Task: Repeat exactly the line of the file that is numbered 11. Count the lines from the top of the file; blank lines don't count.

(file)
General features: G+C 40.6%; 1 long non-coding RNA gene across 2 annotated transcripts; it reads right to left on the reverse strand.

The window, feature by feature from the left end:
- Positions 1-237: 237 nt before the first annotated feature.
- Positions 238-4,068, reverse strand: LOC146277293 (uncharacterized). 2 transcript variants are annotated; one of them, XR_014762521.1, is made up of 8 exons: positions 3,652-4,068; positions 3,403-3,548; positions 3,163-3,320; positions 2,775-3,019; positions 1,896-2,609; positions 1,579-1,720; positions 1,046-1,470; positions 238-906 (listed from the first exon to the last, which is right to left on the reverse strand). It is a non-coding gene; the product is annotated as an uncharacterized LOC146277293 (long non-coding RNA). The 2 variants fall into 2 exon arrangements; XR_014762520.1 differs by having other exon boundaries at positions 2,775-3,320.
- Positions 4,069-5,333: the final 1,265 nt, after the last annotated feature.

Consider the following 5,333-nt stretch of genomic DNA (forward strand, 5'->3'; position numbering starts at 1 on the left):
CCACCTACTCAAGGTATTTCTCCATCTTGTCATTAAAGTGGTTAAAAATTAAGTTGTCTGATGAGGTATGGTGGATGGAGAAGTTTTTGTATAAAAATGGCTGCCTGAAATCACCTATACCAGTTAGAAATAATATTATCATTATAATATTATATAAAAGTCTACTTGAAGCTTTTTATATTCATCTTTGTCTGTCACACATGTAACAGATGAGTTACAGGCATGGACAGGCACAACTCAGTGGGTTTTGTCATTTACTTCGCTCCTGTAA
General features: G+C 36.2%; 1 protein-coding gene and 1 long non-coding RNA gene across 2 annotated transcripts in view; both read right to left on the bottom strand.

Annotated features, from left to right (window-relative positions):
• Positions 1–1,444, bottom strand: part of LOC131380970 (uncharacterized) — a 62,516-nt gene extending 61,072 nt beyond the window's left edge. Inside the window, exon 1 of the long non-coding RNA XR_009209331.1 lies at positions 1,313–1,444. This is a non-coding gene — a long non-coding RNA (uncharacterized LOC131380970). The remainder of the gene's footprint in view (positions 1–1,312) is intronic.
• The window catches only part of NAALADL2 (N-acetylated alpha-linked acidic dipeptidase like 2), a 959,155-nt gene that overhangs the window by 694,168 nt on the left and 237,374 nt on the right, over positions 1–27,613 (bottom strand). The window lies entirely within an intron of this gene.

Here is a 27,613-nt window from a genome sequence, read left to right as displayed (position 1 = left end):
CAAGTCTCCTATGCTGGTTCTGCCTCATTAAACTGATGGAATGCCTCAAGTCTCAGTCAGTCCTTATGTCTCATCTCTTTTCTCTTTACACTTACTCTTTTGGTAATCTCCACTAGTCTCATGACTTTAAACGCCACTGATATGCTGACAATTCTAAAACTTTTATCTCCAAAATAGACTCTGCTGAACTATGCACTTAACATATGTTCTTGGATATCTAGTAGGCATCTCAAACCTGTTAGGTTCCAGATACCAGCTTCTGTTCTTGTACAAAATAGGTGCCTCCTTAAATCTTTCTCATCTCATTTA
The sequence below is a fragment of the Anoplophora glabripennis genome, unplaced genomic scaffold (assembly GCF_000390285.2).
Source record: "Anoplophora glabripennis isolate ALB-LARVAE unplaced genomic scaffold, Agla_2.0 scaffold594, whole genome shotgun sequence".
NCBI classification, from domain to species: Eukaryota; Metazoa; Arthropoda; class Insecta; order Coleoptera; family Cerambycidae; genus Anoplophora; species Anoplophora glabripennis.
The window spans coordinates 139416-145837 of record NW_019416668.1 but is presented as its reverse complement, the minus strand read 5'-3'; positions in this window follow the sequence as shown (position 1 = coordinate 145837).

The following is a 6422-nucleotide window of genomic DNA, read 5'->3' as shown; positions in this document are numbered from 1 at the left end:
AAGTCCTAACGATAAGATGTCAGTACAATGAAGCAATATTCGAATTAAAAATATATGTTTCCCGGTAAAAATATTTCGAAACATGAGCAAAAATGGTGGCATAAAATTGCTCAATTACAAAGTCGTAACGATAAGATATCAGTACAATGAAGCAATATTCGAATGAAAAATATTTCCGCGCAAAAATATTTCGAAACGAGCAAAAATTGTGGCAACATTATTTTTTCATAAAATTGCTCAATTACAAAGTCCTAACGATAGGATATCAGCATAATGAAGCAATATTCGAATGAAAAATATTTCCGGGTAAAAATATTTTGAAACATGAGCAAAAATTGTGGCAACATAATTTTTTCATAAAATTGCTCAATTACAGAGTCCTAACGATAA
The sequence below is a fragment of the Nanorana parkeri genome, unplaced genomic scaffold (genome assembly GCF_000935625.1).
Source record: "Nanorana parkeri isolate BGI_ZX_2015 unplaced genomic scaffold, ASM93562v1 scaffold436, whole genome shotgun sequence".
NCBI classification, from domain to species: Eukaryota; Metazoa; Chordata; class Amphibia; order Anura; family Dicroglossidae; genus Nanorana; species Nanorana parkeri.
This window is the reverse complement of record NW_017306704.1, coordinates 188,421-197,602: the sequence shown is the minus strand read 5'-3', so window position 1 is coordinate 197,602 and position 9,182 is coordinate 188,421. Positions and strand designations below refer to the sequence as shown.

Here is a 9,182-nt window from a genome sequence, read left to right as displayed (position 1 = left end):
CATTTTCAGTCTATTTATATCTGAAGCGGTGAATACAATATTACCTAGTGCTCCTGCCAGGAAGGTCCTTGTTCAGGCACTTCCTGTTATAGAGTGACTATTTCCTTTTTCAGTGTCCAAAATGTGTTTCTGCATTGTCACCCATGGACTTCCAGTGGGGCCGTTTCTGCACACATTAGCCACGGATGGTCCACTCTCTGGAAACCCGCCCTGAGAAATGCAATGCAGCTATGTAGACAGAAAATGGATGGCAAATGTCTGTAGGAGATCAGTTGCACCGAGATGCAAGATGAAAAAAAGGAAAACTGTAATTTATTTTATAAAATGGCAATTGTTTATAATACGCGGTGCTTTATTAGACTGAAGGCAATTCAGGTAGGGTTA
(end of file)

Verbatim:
• The window catches only part of NAALADL2 (N-acetylated alpha-linked acidic dipeptidase like 2), a 959,155-nt gene that overhangs the window by 694,168 nt on the left and 237,374 nt on the right, over positions 1–27,613 (bottom strand). The window lies entirely within an intron of this gene.